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The Foundation will vaccinate 1 MILLION shelter dogs thanks to a new grant



Moby came down with canine flu shortly after his adoption. A new vaccination grant will help 1 million shelter dogs avoid the disease.

When I adopted my dog Moby from a Denver, CO, shelter in 2006, I quickly knew that something was wrong with his health. The veterinarian diagnosed him with not only kennel cough but also canine influenza. Who knew dogs could get the flu? Had a vaccination been available for the shelter to administer, Moby would have come into his forever home as the strong dog he is today.

Now, the Foundation and Intervet/Schering-Plough Animal Health, makers of the Nobivac® Canine Flu H3N8 vaccine, are making that healthy outlook possible for up to 1 MILLION shelter dogs with the Building Community Immunity grant.

Through this partnership, grants totaling up to one million free doses of Nobivac® Canine Flu H3N8 vaccine are being offered to Petfinder shelters and rescue groups to help protect homeless dogs against the very contagious canine flu. Grant recipients will receive up to a four-month, two-dose supply of canine influenza vaccine. (The vaccines will be sent to and must be administered by a licensed veterinarian.)

Here, we answer some common questions about the disease and the vaccine.

What is canine influenza?
Canine influenza is a respiratory disease that causes coughing, nasal discharge, and loss of energy and appetite. The signs of infection are similar to those of other respiratory diseases in dogs, but the coughing caused by canine influenza can last for several weeks. I can tell you from firsthand experience, it’s serious!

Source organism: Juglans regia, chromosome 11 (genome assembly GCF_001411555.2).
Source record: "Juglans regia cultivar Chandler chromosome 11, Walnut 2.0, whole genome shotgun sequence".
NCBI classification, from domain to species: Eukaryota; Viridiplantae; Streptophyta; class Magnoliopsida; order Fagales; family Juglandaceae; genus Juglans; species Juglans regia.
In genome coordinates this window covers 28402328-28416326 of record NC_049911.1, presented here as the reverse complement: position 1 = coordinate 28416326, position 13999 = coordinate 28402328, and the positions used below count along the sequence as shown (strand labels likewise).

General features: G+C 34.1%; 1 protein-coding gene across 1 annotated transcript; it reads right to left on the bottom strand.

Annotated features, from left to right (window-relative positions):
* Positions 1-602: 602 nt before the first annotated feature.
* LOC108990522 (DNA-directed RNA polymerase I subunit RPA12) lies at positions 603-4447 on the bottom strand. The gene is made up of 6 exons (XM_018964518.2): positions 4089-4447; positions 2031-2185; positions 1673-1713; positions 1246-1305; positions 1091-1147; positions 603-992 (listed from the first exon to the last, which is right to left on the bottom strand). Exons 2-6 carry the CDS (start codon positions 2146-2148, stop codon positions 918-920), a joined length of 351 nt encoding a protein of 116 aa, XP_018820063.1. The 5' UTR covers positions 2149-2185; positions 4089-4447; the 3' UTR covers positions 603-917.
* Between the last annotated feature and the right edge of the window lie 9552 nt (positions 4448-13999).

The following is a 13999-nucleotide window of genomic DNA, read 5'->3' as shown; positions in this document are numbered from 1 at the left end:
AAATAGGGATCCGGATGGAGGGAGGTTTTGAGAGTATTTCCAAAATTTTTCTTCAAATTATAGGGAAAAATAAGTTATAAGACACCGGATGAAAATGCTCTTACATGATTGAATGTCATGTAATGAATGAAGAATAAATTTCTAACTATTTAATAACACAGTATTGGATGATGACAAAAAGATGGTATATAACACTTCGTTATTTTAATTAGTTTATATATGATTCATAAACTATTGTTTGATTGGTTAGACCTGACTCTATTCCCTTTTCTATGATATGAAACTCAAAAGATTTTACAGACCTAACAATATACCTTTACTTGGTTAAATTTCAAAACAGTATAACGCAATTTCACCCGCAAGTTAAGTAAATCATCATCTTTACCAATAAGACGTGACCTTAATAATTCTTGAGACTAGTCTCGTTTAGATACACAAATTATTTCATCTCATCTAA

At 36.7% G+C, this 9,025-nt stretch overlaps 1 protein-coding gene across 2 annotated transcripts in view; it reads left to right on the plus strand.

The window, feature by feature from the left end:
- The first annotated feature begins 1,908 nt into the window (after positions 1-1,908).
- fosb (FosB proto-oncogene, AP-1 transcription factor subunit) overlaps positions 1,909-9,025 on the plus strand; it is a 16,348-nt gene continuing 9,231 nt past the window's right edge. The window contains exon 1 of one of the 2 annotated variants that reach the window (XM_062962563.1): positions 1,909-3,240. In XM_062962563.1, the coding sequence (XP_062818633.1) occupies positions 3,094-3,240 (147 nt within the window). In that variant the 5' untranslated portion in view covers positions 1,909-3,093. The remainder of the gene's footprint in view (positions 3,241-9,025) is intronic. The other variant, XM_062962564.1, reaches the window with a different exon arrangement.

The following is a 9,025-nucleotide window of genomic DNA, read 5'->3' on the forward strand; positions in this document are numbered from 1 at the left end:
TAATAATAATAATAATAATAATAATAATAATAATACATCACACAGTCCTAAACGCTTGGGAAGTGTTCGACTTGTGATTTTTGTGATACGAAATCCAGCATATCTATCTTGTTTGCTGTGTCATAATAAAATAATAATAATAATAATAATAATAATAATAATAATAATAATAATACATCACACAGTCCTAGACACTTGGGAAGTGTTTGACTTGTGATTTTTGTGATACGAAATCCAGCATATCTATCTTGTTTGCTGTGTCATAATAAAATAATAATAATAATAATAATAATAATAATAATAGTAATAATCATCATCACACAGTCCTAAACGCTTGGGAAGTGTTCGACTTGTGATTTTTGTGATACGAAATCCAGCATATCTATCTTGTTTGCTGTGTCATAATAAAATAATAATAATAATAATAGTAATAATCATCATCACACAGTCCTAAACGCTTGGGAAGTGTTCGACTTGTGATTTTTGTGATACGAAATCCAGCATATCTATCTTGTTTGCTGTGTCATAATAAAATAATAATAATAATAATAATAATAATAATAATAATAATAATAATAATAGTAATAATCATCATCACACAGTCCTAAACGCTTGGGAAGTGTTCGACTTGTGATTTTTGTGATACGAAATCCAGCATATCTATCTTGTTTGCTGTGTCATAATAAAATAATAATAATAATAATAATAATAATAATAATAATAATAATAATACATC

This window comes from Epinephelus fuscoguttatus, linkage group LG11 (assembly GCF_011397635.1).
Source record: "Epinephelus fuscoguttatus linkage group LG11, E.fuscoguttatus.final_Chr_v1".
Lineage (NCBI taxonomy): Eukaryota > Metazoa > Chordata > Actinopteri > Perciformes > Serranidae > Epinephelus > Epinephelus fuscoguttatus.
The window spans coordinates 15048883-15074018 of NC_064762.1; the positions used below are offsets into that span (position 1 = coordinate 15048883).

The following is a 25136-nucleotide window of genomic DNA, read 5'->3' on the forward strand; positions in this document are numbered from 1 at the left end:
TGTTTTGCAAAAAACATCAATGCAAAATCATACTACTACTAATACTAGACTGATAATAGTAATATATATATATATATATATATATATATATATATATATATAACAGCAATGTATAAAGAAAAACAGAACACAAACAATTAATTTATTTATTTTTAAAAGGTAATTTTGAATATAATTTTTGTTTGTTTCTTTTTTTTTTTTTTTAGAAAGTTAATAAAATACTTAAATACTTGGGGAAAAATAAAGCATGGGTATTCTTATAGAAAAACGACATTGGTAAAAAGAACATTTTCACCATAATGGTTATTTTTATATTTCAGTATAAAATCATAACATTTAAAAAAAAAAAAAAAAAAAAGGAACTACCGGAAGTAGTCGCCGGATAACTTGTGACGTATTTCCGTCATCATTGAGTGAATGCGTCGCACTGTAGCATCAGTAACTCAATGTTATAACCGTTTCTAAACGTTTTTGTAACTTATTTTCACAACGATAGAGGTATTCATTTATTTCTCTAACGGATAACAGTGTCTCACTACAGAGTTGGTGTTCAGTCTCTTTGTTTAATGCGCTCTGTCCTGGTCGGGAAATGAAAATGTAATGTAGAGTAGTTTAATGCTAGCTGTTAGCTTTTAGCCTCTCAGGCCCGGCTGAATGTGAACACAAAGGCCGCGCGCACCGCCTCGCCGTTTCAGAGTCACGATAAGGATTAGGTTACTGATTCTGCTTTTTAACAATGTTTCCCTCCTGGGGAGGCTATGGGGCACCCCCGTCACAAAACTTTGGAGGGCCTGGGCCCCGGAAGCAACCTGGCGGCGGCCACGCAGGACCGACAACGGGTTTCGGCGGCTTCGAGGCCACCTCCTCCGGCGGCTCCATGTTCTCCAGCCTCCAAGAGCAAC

Why should it matter to me?
Highly contagious, canine influenza has been confirmed in 34 states to date. It spreads readily from dog to dog, so outbreaks usually occur in multi-dog settings such as shelters and rescues, boarding facilities, doggie daycares, dog parks, and groomers’ facilities. And that’s why canine influenza is really a community disease, not a shelter/rescue disease: Dogs are mobile, and a sick dog can infect unvaccinated pets anywhere they come in contact.

Through the Building Community Immunity grant, Petfinder shelters and rescue groups have an opportunity to take a leadership role by spearheading an effective community vaccination program. Organizations can apply for grants on a first come, first served basis. (Petfinder-member shelters and rescue groups, apply here.)

How can I learn more?

If you are a pet parent, ask your veterinarian about the Intervet/Schering-Plough Nobivac® Canine Flu H3N8 vaccine.

Donate today to support the Foundation and the work we do to help thousands of homeless pets every year.

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